Future research should focus on how policies regarding medication lists could be efficiently implemented. Furthermore, it would be of value to investigate why physicians do not work sufficiently with medication reconciliations; for this issue qualitative methods would be suitable. As cited by Duguid, “The process of medication reconciliation can significantly decrease errors and is an important element of patient safety.” [31]. Therefore, this method should advantageously be used.


A total of 84% of the medication lists used by the GP in the assessment and follow-up of the patients were not updated. Medication reconciliations are important for patient safety and must be implemented as a regular routine in daily clinical practice since such an approach can significantly decrease potentially harmful errors.

Availability of data and materials

Data will not be shared, since this was not included in the informed consent from the patients.


  1. One dose discrepancy regarding incorrect time of dosage was identified, which means that in total 213 medication discrepancies were identified, but 212 medication errors.

  2. One dose discrepancy regarding incorrect time of dosage was identified, which means that in total 86 dose discrepancies were identified, but 85 dose errors.



Adverse drug event


Anatomical therapeutic chemical classification


Drug-related problem


Electronic medical record


General practitioner


Over the counter


Primary care health center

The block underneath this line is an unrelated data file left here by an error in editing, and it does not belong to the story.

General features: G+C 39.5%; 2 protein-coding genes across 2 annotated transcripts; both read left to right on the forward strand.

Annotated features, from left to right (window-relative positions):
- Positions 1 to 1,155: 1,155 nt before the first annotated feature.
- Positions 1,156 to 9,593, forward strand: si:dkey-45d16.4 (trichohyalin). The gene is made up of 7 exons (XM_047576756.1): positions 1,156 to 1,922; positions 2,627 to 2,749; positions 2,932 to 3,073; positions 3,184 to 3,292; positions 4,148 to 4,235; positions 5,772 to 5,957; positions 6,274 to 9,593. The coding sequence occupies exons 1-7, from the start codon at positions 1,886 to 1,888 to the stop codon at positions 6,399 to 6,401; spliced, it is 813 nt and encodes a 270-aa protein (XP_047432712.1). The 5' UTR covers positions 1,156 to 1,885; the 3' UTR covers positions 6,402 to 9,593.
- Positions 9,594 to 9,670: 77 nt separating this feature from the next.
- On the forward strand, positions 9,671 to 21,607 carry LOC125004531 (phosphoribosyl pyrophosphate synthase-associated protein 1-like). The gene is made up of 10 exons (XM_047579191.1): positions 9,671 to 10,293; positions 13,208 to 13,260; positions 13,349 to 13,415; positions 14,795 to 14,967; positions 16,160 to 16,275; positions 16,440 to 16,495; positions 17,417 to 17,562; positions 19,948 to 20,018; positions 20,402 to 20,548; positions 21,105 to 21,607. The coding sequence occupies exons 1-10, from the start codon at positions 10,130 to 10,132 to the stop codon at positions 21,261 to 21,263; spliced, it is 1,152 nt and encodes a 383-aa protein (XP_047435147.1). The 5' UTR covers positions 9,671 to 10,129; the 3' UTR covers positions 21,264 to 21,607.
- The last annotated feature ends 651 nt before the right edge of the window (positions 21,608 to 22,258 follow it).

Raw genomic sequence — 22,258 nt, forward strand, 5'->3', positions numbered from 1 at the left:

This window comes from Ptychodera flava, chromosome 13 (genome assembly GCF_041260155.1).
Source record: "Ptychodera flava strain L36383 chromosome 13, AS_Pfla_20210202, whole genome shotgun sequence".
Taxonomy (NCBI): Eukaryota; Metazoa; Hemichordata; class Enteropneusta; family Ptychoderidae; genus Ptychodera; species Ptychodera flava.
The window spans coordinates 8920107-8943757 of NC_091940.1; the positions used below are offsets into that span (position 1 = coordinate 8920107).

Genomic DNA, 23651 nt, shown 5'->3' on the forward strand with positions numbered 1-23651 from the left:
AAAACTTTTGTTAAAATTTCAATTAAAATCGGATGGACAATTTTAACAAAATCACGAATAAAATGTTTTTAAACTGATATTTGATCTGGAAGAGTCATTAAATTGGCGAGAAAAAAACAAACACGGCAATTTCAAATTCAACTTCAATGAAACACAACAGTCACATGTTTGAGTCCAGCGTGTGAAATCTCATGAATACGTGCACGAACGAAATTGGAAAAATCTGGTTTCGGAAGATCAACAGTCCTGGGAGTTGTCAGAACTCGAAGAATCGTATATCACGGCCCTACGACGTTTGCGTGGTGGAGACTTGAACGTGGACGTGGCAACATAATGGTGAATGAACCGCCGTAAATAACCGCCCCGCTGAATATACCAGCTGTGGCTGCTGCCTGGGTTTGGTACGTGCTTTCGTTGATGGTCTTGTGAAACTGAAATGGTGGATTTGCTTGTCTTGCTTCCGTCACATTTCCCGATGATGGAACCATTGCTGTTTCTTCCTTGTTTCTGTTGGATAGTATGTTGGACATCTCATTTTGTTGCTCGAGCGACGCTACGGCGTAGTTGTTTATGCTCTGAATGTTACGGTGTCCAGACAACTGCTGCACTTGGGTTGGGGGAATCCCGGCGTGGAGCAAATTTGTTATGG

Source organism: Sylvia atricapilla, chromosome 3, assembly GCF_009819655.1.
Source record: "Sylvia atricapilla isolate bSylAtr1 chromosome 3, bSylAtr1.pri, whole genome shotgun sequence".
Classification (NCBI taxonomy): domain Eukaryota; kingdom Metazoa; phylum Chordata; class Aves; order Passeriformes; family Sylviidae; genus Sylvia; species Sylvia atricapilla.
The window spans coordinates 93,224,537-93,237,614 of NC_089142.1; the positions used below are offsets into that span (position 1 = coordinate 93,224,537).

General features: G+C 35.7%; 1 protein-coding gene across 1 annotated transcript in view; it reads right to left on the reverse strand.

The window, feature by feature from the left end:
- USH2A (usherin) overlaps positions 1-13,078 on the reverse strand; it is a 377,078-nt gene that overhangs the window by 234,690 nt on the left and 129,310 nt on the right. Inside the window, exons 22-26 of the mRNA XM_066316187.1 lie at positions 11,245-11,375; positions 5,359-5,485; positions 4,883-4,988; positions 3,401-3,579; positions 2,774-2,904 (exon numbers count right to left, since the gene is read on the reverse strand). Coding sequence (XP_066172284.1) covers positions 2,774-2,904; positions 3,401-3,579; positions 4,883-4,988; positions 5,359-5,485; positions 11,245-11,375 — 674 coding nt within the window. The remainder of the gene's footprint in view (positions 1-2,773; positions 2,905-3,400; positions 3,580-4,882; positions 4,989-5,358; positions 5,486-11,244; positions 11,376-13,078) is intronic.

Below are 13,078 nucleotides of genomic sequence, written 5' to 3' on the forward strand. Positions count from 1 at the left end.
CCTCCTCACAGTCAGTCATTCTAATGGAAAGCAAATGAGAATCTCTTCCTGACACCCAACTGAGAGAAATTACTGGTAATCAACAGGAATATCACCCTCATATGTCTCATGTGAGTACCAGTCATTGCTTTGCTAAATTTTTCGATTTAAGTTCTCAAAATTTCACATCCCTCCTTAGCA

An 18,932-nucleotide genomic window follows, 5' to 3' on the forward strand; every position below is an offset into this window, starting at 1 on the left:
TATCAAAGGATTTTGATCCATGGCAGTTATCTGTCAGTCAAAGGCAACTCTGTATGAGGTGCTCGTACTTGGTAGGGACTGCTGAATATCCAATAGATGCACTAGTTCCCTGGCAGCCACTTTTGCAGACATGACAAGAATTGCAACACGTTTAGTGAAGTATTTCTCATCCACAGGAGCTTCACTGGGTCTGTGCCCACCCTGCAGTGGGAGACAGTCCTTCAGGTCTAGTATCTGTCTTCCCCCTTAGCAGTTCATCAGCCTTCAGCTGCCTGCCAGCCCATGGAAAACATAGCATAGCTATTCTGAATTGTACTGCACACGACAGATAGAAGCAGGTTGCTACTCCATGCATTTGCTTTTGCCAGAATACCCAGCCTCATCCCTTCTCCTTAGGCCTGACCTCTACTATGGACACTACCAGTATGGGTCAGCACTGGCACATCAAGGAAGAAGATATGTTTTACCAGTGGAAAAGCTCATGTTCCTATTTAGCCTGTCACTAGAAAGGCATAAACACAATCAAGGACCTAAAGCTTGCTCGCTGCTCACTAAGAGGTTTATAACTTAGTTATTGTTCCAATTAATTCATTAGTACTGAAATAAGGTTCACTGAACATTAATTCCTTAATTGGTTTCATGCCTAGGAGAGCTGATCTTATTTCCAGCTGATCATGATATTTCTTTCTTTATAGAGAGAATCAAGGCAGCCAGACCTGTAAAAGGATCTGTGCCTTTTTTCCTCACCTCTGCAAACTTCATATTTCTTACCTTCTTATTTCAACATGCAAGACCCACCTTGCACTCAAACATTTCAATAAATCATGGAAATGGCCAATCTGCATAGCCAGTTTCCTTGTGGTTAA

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We are most grateful to all participants of the study. We are indebted to Patrick Reilly for his expertise and advice in editing the manuscript.


The study was funded by the Department of Medicines Management and Informatics in Skåne County, Sweden, in terms of researchers’ wages and ethics approval. There were no other costs incurred.

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Authors and Affiliations



SS performed the medication reconciliations, performed the analyses and wrote the Swedish report. ÅB contributed significantly to the study design and the interpretation of the results and took an active part in revising the manuscript. SM had the main responsibility for the study design, validated the analyses and wrote the paper. All authors read and approved the final manuscript.

Corresponding author

Correspondence to Sara Modig.

Ethics declarations

Ethics approval and consent to participate

The study was approved by the regional ethics committee at Lund University as a quality improvement project (LU 2016/296). Permission for medical record review and contact with the patient was obtained from the respective head of the PHC. The patients received oral and written information about the study and had the possibility to refuse contact by the researcher. Informed consent was obtained from all individual participants included in the study.

Consent for publication

Consent to publish was included in the informed consent form that was approved by all participants and in the ethics approval.

Competing interests

The authors declare that they have no competing interests.

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Additional file

Additional file 1:

The procedure of medication data collection – flow chart. (DOCX 15 kb)

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Säfholm, S., Bondesson, Å. & Modig, S. Medication errors in primary health care records; a cross-sectional study in Southern Sweden. BMC Fam Pract 20, 110 (2019).